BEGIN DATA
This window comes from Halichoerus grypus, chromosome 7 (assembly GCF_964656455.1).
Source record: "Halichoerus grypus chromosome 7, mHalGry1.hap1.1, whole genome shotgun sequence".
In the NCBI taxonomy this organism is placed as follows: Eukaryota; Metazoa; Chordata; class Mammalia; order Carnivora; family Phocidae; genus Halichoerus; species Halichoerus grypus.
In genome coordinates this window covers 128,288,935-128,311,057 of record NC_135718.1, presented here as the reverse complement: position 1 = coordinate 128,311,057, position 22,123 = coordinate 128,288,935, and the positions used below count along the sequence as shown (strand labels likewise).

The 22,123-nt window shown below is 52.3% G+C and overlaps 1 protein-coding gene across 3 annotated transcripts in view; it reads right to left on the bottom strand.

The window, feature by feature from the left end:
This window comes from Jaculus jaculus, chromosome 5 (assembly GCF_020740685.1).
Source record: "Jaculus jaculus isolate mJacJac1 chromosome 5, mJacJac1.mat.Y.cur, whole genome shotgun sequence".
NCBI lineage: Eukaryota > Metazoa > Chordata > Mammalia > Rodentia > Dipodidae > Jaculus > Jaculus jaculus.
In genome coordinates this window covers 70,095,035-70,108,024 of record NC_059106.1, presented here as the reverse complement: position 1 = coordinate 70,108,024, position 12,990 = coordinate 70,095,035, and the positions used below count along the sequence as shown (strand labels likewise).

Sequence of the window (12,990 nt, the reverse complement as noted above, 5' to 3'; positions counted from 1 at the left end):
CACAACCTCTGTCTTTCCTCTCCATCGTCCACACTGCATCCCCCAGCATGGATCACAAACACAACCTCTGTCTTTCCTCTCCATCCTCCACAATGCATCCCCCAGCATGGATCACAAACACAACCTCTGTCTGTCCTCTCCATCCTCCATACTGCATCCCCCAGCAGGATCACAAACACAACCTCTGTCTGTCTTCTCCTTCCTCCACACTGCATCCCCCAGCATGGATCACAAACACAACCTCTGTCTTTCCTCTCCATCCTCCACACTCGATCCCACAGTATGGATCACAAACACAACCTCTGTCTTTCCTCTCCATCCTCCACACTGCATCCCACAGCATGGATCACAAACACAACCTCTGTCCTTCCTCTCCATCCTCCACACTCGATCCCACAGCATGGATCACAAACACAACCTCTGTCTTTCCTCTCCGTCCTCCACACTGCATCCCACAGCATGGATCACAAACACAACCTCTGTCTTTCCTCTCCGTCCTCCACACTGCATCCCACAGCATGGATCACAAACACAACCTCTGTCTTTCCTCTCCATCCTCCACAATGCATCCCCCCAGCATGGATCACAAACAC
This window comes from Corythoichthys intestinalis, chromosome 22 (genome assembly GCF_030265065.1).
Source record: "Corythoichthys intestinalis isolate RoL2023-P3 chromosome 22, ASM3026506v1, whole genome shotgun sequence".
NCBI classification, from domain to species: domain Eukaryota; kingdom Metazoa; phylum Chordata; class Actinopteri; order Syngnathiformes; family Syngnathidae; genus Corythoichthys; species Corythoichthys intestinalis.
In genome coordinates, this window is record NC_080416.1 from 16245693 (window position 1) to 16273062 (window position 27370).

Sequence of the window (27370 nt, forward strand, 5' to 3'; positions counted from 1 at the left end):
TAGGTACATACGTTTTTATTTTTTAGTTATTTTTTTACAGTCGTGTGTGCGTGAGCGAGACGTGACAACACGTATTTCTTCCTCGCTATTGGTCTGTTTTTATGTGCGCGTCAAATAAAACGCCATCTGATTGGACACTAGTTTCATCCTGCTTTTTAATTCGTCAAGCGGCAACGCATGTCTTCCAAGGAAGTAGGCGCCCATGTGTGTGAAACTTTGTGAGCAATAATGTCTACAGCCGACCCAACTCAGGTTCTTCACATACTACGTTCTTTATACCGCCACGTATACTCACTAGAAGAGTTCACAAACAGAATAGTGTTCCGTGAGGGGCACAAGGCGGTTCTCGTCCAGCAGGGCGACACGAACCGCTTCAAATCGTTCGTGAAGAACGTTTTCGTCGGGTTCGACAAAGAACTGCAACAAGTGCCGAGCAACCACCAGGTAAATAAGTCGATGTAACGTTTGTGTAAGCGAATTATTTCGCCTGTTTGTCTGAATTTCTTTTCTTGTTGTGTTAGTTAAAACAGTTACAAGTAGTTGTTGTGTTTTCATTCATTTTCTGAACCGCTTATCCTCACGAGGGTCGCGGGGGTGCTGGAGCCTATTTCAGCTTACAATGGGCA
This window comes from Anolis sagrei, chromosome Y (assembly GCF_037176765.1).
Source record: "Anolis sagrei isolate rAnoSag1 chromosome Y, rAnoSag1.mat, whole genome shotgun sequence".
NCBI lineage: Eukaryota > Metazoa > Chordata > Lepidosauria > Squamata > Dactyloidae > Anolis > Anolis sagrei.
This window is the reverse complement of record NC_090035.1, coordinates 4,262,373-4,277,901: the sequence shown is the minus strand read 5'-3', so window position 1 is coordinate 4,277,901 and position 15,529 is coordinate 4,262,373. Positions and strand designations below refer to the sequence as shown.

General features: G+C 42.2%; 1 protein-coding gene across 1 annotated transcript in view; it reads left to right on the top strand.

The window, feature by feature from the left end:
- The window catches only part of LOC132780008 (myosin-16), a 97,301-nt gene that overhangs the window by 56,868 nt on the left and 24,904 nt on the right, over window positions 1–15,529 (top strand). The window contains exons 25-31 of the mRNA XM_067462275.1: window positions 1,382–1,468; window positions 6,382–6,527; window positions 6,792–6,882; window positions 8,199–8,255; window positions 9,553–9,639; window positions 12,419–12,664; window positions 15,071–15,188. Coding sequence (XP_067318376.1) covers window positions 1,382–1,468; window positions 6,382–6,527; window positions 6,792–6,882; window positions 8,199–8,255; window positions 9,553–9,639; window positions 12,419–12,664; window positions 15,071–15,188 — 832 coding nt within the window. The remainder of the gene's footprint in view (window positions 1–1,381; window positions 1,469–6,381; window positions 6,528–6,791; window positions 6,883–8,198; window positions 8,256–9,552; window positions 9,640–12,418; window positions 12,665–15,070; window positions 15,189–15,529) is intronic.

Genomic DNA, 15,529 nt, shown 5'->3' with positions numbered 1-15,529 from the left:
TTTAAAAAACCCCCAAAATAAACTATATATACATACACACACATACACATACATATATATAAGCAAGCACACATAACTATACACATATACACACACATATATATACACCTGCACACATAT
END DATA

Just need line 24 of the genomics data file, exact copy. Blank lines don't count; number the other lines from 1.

The window, feature by feature from the left end: